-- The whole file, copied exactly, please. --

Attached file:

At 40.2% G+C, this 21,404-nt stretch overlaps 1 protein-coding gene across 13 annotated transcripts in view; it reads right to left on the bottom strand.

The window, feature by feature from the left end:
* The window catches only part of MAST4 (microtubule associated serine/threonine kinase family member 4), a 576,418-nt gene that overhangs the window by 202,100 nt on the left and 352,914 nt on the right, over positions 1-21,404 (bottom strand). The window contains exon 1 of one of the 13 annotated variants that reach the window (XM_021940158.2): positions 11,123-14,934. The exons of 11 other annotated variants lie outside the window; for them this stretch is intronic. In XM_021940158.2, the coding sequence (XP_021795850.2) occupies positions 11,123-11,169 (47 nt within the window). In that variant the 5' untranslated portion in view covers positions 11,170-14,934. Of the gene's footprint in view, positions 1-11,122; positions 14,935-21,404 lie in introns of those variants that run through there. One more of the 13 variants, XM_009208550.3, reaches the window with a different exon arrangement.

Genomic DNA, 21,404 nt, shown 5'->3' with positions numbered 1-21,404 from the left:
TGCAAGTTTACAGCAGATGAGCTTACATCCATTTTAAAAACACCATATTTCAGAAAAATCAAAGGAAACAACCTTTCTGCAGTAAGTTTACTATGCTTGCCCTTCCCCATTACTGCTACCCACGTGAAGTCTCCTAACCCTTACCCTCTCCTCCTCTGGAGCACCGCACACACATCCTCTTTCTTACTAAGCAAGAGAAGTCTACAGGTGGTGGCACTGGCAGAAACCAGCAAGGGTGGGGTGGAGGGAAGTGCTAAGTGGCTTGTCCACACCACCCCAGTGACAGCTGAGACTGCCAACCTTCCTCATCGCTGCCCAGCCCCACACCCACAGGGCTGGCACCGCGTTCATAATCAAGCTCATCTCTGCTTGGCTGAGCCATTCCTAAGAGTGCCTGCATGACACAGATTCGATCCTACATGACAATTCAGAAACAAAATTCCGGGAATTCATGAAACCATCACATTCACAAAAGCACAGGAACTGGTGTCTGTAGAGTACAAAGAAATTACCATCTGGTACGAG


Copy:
At 40.2% G+C, this 21,404-nt stretch overlaps 1 protein-coding gene across 13 annotated transcripts in view; it reads right to left on the bottom strand.

The window, feature by feature from the left end:
* The window catches only part of MAST4 (microtubule associated serine/threonine kinase family member 4), a 576,418-nt gene that overhangs the window by 202,100 nt on the left and 352,914 nt on the right, over positions 1-21,404 (bottom strand). The window contains exon 1 of one of the 13 annotated variants that reach the window (XM_021940158.2): positions 11,123-14,934. The exons of 11 other annotated variants lie outside the window; for them this stretch is intronic. In XM_021940158.2, the coding sequence (XP_021795850.2) occupies positions 11,123-11,169 (47 nt within the window). In that variant the 5' untranslated portion in view covers positions 11,170-14,934. Of the gene's footprint in view, positions 1-11,122; positions 14,935-21,404 lie in introns of those variants that run through there. One more of the 13 variants, XM_009208550.3, reaches the window with a different exon arrangement.

Genomic DNA, 21,404 nt, shown 5'->3' with positions numbered 1-21,404 from the left:
TGCAAGTTTACAGCAGATGAGCTTACATCCATTTTAAAAACACCATATTTCAGAAAAATCAAAGGAAACAACCTTTCTGCAGTAAGTTTACTATGCTTGCCCTTCCCCATTACTGCTACCCACGTGAAGTCTCCTAACCCTTACCCTCTCCTCCTCTGGAGCACCGCACACACATCCTCTTTCTTACTAAGCAAGAGAAGTCTACAGGTGGTGGCACTGGCAGAAACCAGCAAGGGTGGGGTGGAGGGAAGTGCTAAGTGGCTTGTCCACACCACCCCAGTGACAGCTGAGACTGCCAACCTTCCTCATCGCTGCCCAGCCCCACACCCACAGGGCTGGCACCGCGTTCATAATCAAGCTCATCTCTGCTTGGCTGAGCCATTCCTAAGAGTGCCTGCATGACACAGATTCGATCCTACATGACAATTCAGAAACAAAATTCCGGGAATTCATGAAACCATCACATTCACAAAAGCACAGGAACTGGTGTCTGTAGAGTACAAAGAAATTACCATCTGGTACGAG